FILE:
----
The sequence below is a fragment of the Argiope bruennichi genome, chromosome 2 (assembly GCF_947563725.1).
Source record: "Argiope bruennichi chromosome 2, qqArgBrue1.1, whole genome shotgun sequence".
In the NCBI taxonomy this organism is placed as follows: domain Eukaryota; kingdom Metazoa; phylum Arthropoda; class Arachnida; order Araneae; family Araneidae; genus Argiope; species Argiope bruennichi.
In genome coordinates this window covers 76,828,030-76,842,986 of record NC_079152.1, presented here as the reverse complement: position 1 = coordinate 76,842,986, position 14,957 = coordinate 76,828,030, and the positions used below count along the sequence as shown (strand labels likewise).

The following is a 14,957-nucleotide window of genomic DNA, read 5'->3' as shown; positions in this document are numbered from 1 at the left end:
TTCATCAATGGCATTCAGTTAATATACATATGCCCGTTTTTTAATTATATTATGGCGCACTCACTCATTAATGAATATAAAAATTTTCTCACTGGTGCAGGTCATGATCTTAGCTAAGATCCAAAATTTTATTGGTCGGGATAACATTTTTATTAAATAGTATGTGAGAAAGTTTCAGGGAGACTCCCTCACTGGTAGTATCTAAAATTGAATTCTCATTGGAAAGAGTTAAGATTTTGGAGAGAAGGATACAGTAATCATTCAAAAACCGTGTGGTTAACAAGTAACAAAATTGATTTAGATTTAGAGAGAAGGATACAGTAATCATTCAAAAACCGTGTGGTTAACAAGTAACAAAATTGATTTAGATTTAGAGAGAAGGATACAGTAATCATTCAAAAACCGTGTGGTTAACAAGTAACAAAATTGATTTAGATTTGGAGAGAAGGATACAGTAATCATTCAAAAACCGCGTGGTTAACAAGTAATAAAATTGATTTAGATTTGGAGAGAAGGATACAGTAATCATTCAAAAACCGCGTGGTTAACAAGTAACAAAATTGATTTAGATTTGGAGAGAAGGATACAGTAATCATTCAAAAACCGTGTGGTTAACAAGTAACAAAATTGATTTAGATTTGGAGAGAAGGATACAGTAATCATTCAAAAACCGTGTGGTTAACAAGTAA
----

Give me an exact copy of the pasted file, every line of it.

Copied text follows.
The sequence below is a fragment of the Argiope bruennichi genome, chromosome 2 (assembly GCF_947563725.1).
Source record: "Argiope bruennichi chromosome 2, qqArgBrue1.1, whole genome shotgun sequence".
In the NCBI taxonomy this organism is placed as follows: domain Eukaryota; kingdom Metazoa; phylum Arthropoda; class Arachnida; order Araneae; family Araneidae; genus Argiope; species Argiope bruennichi.
In genome coordinates this window covers 76,828,030-76,842,986 of record NC_079152.1, presented here as the reverse complement: position 1 = coordinate 76,842,986, position 14,957 = coordinate 76,828,030, and the positions used below count along the sequence as shown (strand labels likewise).

The following is a 14,957-nucleotide window of genomic DNA, read 5'->3' as shown; positions in this document are numbered from 1 at the left end:
TTCATCAATGGCATTCAGTTAATATACATATGCCCGTTTTTTAATTATATTATGGCGCACTCACTCATTAATGAATATAAAAATTTTCTCACTGGTGCAGGTCATGATCTTAGCTAAGATCCAAAATTTTATTGGTCGGGATAACATTTTTATTAAATAGTATGTGAGAAAGTTTCAGGGAGACTCCCTCACTGGTAGTATCTAAAATTGAATTCTCATTGGAAAGAGTTAAGATTTTGGAGAGAAGGATACAGTAATCATTCAAAAACCGTGTGGTTAACAAGTAACAAAATTGATTTAGATTTAGAGAGAAGGATACAGTAATCATTCAAAAACCGTGTGGTTAACAAGTAACAAAATTGATTTAGATTTAGAGAGAAGGATACAGTAATCATTCAAAAACCGTGTGGTTAACAAGTAACAAAATTGATTTAGATTTGGAGAGAAGGATACAGTAATCATTCAAAAACCGCGTGGTTAACAAGTAATAAAATTGATTTAGATTTGGAGAGAAGGATACAGTAATCATTCAAAAACCGCGTGGTTAACAAGTAACAAAATTGATTTAGATTTGGAGAGAAGGATACAGTAATCATTCAAAAACCGTGTGGTTAACAAGTAACAAAATTGATTTAGATTTGGAGAGAAGGATACAGTAATCATTCAAAAACCGTGTGGTTAACAAGTAA